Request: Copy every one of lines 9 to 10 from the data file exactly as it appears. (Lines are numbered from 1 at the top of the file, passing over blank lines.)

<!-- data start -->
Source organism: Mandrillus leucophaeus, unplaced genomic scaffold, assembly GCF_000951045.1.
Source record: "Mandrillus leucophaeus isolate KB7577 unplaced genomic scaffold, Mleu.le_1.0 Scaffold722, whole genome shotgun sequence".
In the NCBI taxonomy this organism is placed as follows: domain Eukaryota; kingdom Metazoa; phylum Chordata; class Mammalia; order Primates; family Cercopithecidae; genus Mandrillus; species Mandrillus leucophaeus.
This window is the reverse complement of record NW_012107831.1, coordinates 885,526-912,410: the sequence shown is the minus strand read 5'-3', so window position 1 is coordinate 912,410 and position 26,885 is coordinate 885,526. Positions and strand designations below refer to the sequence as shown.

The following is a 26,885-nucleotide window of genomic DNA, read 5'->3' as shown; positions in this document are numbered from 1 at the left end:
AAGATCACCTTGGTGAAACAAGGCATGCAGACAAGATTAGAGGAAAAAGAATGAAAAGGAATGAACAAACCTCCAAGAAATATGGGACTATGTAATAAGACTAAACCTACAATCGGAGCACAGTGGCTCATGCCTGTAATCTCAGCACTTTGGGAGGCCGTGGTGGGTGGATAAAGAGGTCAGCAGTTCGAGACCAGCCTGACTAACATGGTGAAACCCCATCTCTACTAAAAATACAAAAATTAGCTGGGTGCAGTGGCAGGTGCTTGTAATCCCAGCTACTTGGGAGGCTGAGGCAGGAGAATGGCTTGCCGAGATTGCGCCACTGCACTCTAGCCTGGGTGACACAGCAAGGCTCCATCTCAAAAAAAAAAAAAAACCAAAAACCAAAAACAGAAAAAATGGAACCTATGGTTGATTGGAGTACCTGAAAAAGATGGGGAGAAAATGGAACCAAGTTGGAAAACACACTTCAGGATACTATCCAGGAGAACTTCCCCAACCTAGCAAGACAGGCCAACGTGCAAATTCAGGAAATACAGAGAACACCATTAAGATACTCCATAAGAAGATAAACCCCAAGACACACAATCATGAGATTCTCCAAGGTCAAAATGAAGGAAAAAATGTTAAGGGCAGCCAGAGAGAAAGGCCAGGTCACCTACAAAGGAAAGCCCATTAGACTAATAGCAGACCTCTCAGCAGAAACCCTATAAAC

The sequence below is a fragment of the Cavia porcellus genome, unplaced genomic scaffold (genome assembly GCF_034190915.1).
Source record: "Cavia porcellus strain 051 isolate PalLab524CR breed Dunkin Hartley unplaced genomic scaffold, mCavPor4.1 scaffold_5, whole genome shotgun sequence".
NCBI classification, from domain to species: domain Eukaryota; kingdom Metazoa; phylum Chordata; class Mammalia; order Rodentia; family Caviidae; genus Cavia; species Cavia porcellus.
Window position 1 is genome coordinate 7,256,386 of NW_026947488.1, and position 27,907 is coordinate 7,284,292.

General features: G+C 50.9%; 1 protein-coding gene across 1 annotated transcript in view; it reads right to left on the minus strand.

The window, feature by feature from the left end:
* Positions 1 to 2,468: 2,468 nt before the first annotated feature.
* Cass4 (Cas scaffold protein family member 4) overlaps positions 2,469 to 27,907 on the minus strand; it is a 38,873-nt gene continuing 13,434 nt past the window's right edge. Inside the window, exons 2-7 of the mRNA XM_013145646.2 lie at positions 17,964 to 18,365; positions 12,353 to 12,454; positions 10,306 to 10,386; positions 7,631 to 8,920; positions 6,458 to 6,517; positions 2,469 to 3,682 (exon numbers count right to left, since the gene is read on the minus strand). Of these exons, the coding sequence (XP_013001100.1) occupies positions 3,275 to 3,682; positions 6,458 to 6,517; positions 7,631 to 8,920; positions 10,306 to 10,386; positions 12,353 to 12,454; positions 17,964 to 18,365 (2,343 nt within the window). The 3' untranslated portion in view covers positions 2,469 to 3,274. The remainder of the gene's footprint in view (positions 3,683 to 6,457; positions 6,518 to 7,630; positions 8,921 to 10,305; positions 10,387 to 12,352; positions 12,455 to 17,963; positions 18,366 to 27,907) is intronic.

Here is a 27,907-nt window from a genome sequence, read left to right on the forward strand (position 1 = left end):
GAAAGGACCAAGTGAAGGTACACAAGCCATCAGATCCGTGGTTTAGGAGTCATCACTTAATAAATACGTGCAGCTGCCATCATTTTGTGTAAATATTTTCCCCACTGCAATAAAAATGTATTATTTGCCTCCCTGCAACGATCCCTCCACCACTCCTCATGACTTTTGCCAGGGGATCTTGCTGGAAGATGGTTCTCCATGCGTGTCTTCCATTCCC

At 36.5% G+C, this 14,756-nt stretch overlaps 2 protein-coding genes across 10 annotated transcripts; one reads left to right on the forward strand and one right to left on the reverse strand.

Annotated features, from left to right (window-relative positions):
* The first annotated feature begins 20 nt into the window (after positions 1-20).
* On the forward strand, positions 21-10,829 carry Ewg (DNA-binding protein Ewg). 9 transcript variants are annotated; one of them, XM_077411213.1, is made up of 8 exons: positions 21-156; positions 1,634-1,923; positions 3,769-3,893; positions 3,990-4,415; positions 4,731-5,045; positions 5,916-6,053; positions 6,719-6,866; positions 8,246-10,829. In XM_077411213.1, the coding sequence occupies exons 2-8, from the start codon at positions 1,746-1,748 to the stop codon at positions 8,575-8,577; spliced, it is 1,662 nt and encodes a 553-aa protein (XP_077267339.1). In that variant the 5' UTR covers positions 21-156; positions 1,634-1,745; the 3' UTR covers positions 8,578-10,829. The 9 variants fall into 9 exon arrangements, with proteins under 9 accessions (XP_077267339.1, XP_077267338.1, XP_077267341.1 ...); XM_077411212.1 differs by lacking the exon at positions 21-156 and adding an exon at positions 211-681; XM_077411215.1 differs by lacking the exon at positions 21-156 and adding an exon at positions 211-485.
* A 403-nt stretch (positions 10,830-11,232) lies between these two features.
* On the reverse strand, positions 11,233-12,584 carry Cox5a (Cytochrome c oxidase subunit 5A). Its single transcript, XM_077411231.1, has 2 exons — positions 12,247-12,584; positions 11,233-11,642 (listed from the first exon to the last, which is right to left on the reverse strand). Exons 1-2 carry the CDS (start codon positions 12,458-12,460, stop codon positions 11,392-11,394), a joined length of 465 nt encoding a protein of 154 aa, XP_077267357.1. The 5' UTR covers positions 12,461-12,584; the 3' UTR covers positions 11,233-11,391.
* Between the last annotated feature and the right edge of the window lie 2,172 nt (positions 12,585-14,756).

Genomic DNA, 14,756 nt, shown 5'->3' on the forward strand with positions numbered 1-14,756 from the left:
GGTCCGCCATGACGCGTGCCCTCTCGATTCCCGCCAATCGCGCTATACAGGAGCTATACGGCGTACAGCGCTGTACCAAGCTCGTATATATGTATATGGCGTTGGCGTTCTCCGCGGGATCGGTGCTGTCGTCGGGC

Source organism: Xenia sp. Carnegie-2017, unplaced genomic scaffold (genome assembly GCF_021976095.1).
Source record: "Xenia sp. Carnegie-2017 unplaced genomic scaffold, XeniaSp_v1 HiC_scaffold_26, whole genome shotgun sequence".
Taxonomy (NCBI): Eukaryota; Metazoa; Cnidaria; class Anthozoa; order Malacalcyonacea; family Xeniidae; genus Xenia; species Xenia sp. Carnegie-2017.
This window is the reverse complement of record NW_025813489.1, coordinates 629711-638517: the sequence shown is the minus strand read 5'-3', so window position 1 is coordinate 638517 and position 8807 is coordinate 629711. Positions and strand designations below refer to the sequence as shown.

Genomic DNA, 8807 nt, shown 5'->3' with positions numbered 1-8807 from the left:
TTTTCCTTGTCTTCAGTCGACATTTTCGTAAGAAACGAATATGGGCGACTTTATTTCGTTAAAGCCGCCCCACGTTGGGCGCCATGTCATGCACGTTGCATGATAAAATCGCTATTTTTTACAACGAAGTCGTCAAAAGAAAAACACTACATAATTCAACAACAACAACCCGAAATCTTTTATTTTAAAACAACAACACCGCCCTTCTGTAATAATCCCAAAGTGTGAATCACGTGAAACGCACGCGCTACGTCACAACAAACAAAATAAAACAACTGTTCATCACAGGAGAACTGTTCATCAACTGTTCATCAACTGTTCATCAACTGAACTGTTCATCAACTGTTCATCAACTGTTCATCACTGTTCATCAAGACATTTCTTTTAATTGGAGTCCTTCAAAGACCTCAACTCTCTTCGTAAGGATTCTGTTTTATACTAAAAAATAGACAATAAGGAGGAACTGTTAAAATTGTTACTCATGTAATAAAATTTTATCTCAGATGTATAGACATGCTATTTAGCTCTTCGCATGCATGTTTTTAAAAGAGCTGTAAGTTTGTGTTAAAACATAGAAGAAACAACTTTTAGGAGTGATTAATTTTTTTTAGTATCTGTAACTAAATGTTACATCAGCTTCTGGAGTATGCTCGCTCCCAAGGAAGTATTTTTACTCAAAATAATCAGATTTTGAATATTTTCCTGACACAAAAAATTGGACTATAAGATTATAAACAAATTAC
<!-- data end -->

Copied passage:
NCBI classification, from domain to species: domain Eukaryota; kingdom Metazoa; phylum Chordata; class Mammalia; order Rodentia; family Caviidae; genus Cavia; species Cavia porcellus.
Window position 1 is genome coordinate 7,256,386 of NW_026947488.1, and position 27,907 is coordinate 7,284,292.